The inspirational career story of UK radio personality Scott Mills, BBC Radio 1 midday presenter, shows that if you absolutely want something, nothing can stop you!

800.000 Twitter followers and a popular radio show are not made by luck alone. Scott Mills’ success in radio is based on 100% motivation and persistence. But his self-belief was heavily tested before BBC Radio 1 rewarded his efforts, he shares at NEXTRADIO 2012. “They obviously just heard something in probably the last demo that I was gonna’ send.”


“They would let me tell jokes and do the Top 10…”



Scott Mills, Matt Deegan, NEXTRADIO 2012

BBC Radio 1 midday personality Scott Mills (left) tells NEXTRADIO co-host Matt Deegan about his earliest radio experience, at a hospital station on the south coast, when he was just 12 years old (photo: NEXTRADIO)



Control your stage fright

The interview takes place one day after Nick Grimshaw kicked off with The BBC Radio 1 Breakfast Show. “He sounded less terrified than I thought he would”, Mills answers to the question what he thinks of Grimmy’s first early excercise. “I think that I would have sounded really scared – like I did on my first breakfast show, four days into being at Radio 1.” He recalls that Zoë Ball didn’t show up during that morning in 1998. “The producers did a segue for me, let me go outside, get some fresh air and think whether I wanted to do it. They said: we can always call Chris Moyles, and I went: no… So I did it. But I was terrified.”



Ocean FM logo, Power FM logoStart radio presenting early

Scott Mills’ radio career starts at a hospital station when he is 12 years and still has a really high voice. “They would let me tell jokes [looks painfully] and do the Top 10 [smiles radio-freakish]. So I was kind of on air.” His first real radio stints are at Ocean FM and Power FM at the UK’s south coast at age 16. “I hung around there a lot in the weekend, and they put me on the air once – which, again, was awful. But then they gave me a few more shows.”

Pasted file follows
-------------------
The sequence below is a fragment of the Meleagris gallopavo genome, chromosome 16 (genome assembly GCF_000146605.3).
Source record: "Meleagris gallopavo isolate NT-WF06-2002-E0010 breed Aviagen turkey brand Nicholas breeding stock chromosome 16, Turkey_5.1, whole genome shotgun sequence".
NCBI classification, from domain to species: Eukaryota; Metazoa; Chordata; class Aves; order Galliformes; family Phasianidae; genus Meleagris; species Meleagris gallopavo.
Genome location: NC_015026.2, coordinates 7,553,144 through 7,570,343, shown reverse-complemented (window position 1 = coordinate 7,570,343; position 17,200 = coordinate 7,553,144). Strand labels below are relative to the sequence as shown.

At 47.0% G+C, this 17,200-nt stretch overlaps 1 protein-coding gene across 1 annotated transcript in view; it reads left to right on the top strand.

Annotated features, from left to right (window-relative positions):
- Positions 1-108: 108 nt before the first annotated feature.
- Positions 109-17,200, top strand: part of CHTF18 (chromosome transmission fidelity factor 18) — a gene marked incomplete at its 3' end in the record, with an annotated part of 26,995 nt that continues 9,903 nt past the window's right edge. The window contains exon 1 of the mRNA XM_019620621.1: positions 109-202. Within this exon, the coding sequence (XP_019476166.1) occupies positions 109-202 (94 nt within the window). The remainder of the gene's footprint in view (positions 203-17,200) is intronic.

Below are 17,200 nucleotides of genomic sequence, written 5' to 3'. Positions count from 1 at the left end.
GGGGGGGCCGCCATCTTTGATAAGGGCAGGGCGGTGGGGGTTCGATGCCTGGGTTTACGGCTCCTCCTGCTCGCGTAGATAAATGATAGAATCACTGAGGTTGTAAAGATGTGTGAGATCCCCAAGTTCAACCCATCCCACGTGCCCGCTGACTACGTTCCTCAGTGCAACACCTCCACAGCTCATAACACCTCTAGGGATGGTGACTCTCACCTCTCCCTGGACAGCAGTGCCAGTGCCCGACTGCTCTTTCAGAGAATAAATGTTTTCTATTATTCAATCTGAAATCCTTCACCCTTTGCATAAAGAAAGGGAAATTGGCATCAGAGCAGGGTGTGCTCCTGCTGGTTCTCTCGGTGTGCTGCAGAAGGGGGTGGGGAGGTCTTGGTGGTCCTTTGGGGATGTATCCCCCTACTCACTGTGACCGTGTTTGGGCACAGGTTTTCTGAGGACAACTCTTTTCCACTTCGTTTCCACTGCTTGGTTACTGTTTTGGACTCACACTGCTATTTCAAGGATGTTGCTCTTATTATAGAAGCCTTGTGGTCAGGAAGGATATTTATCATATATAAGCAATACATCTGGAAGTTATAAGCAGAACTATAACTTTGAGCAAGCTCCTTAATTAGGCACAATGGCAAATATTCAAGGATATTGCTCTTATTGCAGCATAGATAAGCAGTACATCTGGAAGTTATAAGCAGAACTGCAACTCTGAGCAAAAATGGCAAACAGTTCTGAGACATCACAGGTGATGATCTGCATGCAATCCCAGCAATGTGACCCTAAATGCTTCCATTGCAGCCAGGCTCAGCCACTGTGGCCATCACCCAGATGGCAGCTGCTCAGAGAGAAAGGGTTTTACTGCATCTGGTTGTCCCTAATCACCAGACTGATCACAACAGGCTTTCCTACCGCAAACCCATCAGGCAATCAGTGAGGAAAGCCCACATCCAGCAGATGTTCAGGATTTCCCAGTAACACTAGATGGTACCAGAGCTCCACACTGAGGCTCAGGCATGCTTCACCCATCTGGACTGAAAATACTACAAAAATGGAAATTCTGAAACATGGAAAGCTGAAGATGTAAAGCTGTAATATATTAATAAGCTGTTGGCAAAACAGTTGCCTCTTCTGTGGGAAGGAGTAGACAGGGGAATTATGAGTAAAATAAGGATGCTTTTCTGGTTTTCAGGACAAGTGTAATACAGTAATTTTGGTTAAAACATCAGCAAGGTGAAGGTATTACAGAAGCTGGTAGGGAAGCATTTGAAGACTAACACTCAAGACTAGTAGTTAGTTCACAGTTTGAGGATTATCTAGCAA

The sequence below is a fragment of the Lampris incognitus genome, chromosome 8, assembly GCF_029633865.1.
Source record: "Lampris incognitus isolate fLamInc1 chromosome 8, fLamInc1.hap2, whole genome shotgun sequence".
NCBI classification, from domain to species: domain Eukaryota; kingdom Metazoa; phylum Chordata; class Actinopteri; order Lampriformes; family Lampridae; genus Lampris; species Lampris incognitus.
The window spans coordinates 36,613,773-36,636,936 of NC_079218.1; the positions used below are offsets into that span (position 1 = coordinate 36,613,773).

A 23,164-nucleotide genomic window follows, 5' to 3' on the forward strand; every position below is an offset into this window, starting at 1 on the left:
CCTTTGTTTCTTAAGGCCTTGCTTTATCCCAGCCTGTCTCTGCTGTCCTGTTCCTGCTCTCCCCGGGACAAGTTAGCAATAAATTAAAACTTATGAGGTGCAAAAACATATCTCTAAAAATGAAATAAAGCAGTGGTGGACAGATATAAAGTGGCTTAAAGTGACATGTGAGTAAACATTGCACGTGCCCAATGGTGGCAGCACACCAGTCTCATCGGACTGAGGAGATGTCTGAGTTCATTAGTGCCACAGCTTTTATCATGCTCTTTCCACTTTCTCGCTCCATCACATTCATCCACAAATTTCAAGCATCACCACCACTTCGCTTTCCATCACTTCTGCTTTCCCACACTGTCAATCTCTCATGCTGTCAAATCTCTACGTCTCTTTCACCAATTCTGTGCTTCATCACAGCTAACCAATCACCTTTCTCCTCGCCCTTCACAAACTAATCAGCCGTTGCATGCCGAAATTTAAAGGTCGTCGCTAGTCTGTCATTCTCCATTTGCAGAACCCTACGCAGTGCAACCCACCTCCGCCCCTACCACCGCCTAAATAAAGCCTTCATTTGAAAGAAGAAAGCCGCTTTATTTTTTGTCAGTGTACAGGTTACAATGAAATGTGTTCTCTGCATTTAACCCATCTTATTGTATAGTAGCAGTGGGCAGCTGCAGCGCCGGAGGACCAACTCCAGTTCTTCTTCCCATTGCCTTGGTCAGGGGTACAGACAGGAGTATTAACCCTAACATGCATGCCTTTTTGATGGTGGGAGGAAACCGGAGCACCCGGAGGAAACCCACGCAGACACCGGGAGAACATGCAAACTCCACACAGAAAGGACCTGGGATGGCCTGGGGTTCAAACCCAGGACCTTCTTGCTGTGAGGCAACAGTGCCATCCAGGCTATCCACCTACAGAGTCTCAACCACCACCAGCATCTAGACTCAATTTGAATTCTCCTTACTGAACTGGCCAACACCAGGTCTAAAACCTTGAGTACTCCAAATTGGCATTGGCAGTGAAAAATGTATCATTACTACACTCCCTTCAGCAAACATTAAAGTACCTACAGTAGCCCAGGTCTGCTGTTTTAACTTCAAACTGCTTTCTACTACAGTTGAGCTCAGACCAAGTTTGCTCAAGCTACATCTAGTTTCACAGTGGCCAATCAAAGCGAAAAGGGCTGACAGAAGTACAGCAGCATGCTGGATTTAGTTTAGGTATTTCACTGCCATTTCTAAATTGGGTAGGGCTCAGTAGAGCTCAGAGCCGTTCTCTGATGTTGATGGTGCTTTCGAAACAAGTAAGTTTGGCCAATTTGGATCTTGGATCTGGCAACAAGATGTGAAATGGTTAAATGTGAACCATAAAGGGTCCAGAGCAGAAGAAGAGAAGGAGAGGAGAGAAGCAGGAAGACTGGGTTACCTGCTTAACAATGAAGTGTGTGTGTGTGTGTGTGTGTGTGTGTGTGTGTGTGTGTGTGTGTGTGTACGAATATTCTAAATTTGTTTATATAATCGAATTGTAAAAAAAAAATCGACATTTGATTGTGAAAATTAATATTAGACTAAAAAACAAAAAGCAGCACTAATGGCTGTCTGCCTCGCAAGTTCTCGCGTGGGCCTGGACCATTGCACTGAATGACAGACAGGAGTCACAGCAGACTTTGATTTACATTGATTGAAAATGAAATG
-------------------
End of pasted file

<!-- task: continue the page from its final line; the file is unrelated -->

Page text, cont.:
Increase radio experience exponentially

“It’s quite mad when you think about it now. I was young and I wasn’t that good.” Despite that, station manager Chris Carnegie (who is now head of BBC Radio Solent) offers young Scott an opportunity to learn by putting him on air between 1 and 6 in the morning. It is in the middle of Summer with many presenters going on holiday – in a time when there are 4 different services being produced from 1 studio location. “There was a lot of space to fill, so from that point of view I was very, very lucky.”



“I wanted to move on to better and bigger stations”



Scott Mills, NEXTRADIO 2012

The legendary Piccadilly Radio in Manchester was Scott Mills’ first major market radio stint (photo: NEXTRADIO)



Learn from successful programmers

Throughout his career, Scott Mills manages to get job offers from established program directors, but most opportunities present themselves pretty unconventional. “I’ve had some very strange ways of being hired to other stations. I had to go and meet Steve Orchard [programmer of GWR FM] in Wootton Bassett, and it was all very cloak and dagger.” While working at that station in Bristol, he gets a call from Mark Story and Keith Pringle at Piccadilly Radio (split into CHR Key 103 and Oldie-based AC Magic 1152 in 1988). Mills is 21 years at the time. “I had to meet them halfway between Bristol and Manchester, so we had this kind of weird meeting outside Burger King on the M5… glamorous! They’ve all gone on to do really great things. Keith is now advising the Z100 breakfast show.” [Elvis Duran About Personality Radio: “Let It All Out”]



Piccadilly Radio logo, Piccadilly Radio 261 logo, Nobody Does It Better sloganSwitch radio jobs often

“I wanted to move on to better and bigger stations. The south coast was fairly small, Bristol kind of medium. Manchester felt huge to me at that time. It was tough, because I didn’t know one person.” Mills recalls that Piccadilly had many great personalities: “Steve Penk on breakfast, Danny Petroni on drive, and all Piccadilly Gold people – huge, huge stars, like James Stannage, Susie Mathis and Phil Wood. It was a really good time to be there.”



Head for bigger markets

In Manchester, it’s London calling – and to go for the country’s major radio market is a no-brainer for the ambitious young talent, who is part of the Heart 106.2 launch team in 1995. It feels “incredible” to be heard on this relatively big transmitter for a commercial broadcaster – but he probably spends just as many hours on traveling as on being on the air. “There was an awkward bit where I wasn’t released from my contract. So I would be doing 2 shows a week on Heart in London and 6 shows a week in Manchester, and that continued for 6 months.”



“I remember going into Heart, really late at night,

and doing all my demos on pre-fade”



Scott Mills, Matt Deegan, NEXTRADIO 2012

Scott Mills (left) sent countless demo tapes to and did several live auditions at BBC Radio 1 without a single result, until his dream job was offered to him – on a moment when he was just about to give up (photo: NEXTRADIO)



Keep sending audition demos